#BloodNormal: A step forward in ending the period taboo
If you haven’t seen Bodyform’s new #BloodNormal campaign yet, it is a must watch. For the first time ever, a sanitary towel company has chosen to use ‘real’ blood in its advert over the mysterious blue liquid usually chosen to represent menstrual fluids. The video starts with a pipette of red ‘period blood’ being squeezed onto a sanitary towel, followed by a number of other clips including a man buying a packet of pads and blood running down a woman’s leg as she stands in the shower.
However, whilst you may think the only words that could possibly describe such a campaign could be ‘empowering’, ‘inspirational’ and ‘soooo progressive’, a simple Twitter search for #BloodNormal reveals otherwise. Comments were still for the most part positive, but I was shocked to see that not everyone had reacted in the same way as me (immediately sharing the link with my Mum accompanied by the word “Success!”).
Many viewers disagreed with the advert on the terms of it being ‘unnecessary’ and ‘disgusting’ to show this blood-like liquid on national television, with one woman saying “there’s a reason it was blue” and arguing that this “doesn’t make periods seem shameful”. This sounded a lot like the words of someone who isn’t ashamed of their periods, which is great for her, but doesn’t help the thousands of other women who are.
One Twitter user even posed the question “Are we going to show poo soon too?”. Last time I checked, human faeces wasn’t a taboo that needed addressing in order for females all around the world to feel less embarrassed about it. And it seems funny to hear people labelling the advert as “grim” when the use of blue liquid over ‘real’ blood is exactly what has worsened this idea of disgust surrounding periods, making many of us feel as though they are dirty and something to be ashamed of.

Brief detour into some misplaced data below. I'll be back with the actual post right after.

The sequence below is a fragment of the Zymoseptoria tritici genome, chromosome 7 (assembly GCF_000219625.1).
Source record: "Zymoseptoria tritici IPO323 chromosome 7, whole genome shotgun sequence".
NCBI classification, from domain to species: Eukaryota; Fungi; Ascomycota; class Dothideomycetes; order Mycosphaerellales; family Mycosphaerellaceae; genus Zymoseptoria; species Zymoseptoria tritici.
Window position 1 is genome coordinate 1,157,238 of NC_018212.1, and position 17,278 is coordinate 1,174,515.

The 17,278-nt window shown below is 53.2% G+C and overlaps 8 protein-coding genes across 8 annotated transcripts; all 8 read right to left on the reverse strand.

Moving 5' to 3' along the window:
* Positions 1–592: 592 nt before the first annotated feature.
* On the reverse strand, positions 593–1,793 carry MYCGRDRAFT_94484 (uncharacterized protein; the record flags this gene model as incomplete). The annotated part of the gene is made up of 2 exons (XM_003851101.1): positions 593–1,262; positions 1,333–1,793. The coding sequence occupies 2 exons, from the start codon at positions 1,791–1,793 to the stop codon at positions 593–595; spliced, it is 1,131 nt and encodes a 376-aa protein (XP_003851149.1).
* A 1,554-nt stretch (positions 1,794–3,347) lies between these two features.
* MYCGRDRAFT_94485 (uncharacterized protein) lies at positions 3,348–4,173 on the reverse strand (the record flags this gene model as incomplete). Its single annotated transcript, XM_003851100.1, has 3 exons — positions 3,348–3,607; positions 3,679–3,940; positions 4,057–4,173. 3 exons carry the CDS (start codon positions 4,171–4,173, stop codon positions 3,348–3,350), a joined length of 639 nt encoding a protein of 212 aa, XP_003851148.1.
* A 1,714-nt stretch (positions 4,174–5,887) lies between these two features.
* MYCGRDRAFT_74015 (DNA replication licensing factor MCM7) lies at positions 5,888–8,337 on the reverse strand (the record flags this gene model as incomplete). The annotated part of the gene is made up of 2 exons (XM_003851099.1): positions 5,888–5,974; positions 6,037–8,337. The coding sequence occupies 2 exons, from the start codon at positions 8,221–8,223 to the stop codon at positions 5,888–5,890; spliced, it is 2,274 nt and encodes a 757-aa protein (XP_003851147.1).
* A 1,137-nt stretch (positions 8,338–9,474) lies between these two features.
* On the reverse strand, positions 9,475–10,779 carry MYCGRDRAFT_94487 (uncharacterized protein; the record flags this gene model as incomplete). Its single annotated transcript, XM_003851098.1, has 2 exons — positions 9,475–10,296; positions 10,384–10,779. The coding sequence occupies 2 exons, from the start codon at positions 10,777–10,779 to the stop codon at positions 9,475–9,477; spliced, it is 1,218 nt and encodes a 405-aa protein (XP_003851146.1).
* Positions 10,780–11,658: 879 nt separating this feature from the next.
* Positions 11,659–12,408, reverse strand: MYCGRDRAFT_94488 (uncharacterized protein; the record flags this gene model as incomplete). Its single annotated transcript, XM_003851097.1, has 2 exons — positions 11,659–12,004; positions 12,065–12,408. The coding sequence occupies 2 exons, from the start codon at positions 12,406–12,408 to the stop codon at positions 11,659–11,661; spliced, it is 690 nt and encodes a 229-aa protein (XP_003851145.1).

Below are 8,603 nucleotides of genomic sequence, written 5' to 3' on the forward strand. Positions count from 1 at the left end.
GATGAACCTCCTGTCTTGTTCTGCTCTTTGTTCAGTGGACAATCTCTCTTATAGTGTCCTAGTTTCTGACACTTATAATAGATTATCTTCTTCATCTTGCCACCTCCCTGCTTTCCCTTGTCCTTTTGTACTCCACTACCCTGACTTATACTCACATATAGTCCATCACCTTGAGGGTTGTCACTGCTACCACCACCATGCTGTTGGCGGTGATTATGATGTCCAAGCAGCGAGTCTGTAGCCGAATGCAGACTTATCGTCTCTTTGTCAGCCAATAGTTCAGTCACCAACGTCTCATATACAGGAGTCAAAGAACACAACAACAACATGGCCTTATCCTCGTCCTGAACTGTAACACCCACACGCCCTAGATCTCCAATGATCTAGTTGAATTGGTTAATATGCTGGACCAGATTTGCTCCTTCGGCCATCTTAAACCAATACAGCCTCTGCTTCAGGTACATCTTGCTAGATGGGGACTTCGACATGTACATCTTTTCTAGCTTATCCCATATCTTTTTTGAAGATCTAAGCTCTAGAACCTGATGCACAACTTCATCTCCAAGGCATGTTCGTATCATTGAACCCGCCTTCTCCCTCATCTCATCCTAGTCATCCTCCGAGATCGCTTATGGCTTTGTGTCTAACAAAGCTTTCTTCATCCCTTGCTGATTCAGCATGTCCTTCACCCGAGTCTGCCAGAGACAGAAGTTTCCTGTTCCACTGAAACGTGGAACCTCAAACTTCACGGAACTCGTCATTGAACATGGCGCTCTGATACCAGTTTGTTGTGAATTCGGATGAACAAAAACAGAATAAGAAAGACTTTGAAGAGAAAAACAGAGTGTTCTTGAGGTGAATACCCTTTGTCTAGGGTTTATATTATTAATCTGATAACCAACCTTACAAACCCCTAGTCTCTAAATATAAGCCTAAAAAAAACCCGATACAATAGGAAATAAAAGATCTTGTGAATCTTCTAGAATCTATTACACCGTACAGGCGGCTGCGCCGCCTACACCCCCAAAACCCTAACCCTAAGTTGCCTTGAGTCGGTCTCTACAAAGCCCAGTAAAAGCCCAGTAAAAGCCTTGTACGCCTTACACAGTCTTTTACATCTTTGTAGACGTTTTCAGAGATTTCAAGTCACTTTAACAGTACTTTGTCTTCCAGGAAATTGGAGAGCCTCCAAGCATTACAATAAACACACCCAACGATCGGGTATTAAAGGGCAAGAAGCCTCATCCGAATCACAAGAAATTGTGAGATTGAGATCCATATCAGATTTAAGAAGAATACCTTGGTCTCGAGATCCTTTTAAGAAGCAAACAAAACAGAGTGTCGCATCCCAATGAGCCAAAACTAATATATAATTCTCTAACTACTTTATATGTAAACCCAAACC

I also couldn’t help but find something super empowering about the women featured in the video. Whether they were lounging on lilos, showering, or standing in big pants, they all had a distinctly confident feel about them. This added to the advert’s important message that we should not only be unashamed of periods but should be able to feel confident when we’re on them. Granted, some of us physically don’t feel our best around that time of the month, but no way should this be as a result of silly stigmas.
Not only this, but we can’t ignore the clip showing a man picking up pads for a woman in his life, as periods are very much something that men shouldn’t be ashamed of their girlfriends, wives, sisters, or mothers having. There go Bodyform waving goodbye to another taboo!
Overall, in the midst of today’s society, the problem seems to be that many people simply aren’t accepting that we still haven’t tackled taboos surrounding periods. Lots of you may believe that they aren’t something to be celebrated, and you might be right, but they certainly aren’t something to be ashamed of. And if it takes a few people being put off their dinner to give women confidence to accept their own feminine bodily functions, then I can’t see Bodyform’s campaign as anything but positive.
By Sadie Scheuer